Tasty Transformation: Quince
“They dined on mince, and slices of quince, which they ate with a runcible spoon; And hand in hand, on the edge of the sand, They danced by the light of the moon.” —Edward Lear
The favorite fruit of the goddess of love, Aphrodite, quince was believed to have been the “golden apple” given to her by Paris. Ancient Greeks associated it with fertility and it became known as the fruit of love and marriage. Quince is a pome fruit that originated in southeast Asia and Turkey. Some researchers even believe that when apples were referenced in the bible as the “forbidden fruit” plucked by Eve in the garden of Eden, it was actually a quince.
Quince are the sole member of the genus Cydonia oblonga, a member of the rose family.
The trees grow best in full sun, in well drained soil with lots of rich compost. They thrive in zones 5-9 and although they are self pollinating, they do best if grown with another. The trees are small with a pleasing natural shape and are easy to maintain. They reach 8-15’ at maturity. The twisted and gnarled branches add visual appeal to your garden all year round starting in the spring with lovely pink or white blossoms, to the rubenesque yellow fruits in mid summer.
Quince are knobby, fuzzy, pear or apple shaped and hard as a rock. Basically inedible when raw, quince has a very strong astringency that makes your mouth pucker. When ripe, the skin turns golden yellow and the flesh is tough and spongy, making it difficult to cut. Bletted fruit (left on the tree to be softened by frost and subsequently decayed) are the only way to eat them raw. Modern cultivars are being developed now which can be eaten out of hand. The seeds contain nitriles, when consumed they mix with stomach acids and the nitriles produce hydrogen cyanide. You would, however, need to consume large quantities in order to become poisoned
Quinces’ aroma will beguile you. If you leave one on a windowsill, it will slowly release a delicate fragrance of vanilla, citrus and apple. The magic transformation happens when you cook it. The white flesh turns pink and the scent intensifies, with a little sugar and water, it becomes delicious – sweet, delicate, fragrant.
Once common in the kitchen gardens and orchards of colonial America, quince is difficult to find in our modern grocery stores, its unpopularity is probably due to the work involved in preparing them. Quince contain high amounts of pectin so they are used to make jams, jellies and puddings. With the advent of commercial gelatin and pectin, they have fallen out of favor.
Nutritionally, quince is moderately high in vitamin C, potassium, copper, iron and fiber. It’s low in calories and contains anthocyanis – the purple pigments found in berries that has been shown to reduce risk of cancer.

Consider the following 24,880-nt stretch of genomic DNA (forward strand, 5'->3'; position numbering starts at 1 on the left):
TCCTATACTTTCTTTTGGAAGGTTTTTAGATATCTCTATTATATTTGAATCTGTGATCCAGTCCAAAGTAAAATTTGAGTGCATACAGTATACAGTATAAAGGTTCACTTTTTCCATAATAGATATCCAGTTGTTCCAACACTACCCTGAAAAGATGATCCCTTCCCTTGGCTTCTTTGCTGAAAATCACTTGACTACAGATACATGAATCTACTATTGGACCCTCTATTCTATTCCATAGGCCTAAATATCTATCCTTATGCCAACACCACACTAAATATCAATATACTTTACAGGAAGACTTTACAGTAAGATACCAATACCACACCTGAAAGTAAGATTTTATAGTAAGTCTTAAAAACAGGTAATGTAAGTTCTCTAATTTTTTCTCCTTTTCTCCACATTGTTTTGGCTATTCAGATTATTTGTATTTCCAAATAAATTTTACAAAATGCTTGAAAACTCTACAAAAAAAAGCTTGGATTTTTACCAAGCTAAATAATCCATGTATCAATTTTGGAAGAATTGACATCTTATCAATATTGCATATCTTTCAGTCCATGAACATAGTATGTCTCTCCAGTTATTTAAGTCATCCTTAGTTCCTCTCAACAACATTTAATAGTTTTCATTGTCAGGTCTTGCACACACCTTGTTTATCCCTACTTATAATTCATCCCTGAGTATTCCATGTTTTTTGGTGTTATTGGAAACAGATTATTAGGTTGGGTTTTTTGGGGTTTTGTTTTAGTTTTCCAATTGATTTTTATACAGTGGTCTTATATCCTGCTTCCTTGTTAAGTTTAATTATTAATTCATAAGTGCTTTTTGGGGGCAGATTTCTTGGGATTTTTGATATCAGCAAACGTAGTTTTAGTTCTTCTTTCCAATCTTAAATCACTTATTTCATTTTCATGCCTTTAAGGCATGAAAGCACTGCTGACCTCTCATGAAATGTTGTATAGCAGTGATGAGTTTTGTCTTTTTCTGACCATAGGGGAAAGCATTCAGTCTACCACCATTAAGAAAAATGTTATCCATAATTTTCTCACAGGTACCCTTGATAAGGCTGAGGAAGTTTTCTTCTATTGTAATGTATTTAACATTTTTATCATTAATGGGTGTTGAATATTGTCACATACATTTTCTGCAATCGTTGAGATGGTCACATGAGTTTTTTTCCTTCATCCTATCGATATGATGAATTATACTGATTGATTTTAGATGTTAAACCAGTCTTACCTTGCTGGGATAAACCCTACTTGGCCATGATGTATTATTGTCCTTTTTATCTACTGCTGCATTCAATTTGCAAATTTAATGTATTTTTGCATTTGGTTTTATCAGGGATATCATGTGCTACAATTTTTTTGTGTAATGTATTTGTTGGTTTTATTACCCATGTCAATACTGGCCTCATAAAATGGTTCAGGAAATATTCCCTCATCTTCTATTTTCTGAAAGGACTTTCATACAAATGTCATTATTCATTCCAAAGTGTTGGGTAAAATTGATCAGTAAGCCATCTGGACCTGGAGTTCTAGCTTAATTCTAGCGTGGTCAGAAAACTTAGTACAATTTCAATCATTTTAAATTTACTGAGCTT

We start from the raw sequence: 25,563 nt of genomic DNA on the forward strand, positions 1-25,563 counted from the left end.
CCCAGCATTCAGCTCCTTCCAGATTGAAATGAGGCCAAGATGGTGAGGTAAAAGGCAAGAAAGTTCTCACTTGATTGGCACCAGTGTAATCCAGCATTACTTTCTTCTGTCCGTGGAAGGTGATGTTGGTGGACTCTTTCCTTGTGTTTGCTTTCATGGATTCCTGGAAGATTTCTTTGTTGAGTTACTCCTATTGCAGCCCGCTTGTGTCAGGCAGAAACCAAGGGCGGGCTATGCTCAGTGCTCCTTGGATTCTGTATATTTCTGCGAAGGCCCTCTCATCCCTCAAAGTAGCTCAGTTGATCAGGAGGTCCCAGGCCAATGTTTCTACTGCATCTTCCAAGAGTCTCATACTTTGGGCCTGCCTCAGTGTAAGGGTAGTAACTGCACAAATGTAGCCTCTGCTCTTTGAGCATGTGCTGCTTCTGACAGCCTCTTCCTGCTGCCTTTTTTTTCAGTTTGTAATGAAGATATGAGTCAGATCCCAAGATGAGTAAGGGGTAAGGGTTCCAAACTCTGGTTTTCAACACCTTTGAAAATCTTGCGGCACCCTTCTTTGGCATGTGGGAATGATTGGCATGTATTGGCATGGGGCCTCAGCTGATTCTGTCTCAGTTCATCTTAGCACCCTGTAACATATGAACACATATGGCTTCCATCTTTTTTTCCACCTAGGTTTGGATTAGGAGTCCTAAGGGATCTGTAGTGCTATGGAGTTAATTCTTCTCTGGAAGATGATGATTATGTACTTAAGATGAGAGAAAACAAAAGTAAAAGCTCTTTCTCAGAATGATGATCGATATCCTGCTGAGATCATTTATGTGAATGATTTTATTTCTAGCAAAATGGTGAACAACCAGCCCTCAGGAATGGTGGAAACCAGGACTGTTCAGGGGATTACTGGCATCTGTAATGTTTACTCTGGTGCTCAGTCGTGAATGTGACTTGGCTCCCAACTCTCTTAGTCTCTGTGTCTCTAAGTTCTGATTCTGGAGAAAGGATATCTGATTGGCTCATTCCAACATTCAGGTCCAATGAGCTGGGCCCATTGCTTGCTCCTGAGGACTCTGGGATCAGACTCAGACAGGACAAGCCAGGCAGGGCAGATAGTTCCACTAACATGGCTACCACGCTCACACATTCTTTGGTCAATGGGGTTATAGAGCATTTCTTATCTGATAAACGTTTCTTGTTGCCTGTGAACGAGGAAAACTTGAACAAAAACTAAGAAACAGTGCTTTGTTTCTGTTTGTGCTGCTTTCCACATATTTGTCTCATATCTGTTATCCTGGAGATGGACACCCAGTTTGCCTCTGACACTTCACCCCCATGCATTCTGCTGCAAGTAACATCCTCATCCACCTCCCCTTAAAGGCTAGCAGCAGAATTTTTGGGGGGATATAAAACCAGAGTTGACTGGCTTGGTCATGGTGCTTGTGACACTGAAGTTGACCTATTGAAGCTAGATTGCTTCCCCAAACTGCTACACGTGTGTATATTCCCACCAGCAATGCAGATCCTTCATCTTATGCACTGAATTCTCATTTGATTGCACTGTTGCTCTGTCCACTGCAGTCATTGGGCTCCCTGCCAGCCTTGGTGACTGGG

Some newer varieties worth trying are: Orange (this is one of the softer quince which can be eaten raw), Cook’s Jumbo, Champion, Pineapple and Rich’s Dwarf.
The term marmalade originally meaning “quince jam”, derives from “marmelo” the Portuguese word for quince. Here is an adapted recipe for marmalade from 17th century England.
Marmalade of Quinces
Preheat oven to 350
6 quince (about 2 ½ lbs) peeled, cored and chopped
2 ½ lbs sugar (5 cups)
2 cups water
Place chopped quince in and oven safe baking dish, sprinkle with ½ the sugar and pour the water over the top. Cover with aluminum foil and bake at 350 until soft – about 1 ½ hours. Using a slotted spoon, scoop out the quince into a heavy saucepan. With the back of a fork, mash the quince to a pulp. Pour liquid from the baking pan into the mixture. Cook on low heat until it becomes very thick – you should be able to scrape a spoon across the pan and see the bottom. Ladle into clean sterilized jars, fit with lids and let cool. I recommend processing the jars in a hot bath for 10 minutes.
*This next recipe is from Allyson Levy at Hortus Conclusus where they grow 10 varieties of quince.
Double Quince Paste & Jelly
Quince – peeled, cored and quartered
(There are no exact measurements for the recipe, so you will be adding ingredients according to amounts of fruit used)
Place quince into a large pan with just enough water to cover fruit. Boil until soft, but do not overcook.
Using a slotted spoon, remove quince from the liquid and place into a ricer, on fine grind. Add the fruit pulp to a heavy saucepan with sugar and cook on low heat until it becomes a deep scarlet. Stir occasionally to be sure it does not burn. Transfer to a non-stick baking sheet and place in a pre-heated 150-200 degree oven. Roast for 2-3 hours until it dries to the hardness of cheese. Once cooled, slice into 1” pieces and put into storage containers. Keep refrigerated. Serve with salty cheese or smear on crusty bread.
Measure the amount of water left over in the pot, and add equal amounts of sugar. Bring to a boil. Continue cooking until it becomes a thick gel. Ladle the rosey gel into clean, sterilized jars and seal. Process the jars in a hot bath for 10 minutes to insure they are sealed.
*Ratafia is an old fashioned cordial made from fruit steeped in alcohol
2 ripe quince
Juice of 2 lemons
1 quart vodka
¼ tsp each cinnamon & ginger (optional)
Rub all the grey fuzz off the surface of the quince with a cloth, rinse and dry. Grate them into a bowl, peels & core included. Mix with the lemon juice and pack into a clean quart jar. Add spices and sugar and fill to ½” of the top with vodka and seal with a lid. Shake vigorously to combine all ingredients and place in a dark cupboard. Shake daily, occasionally tasting for about a month. Once it is to your taste, strain and jar. Cheers!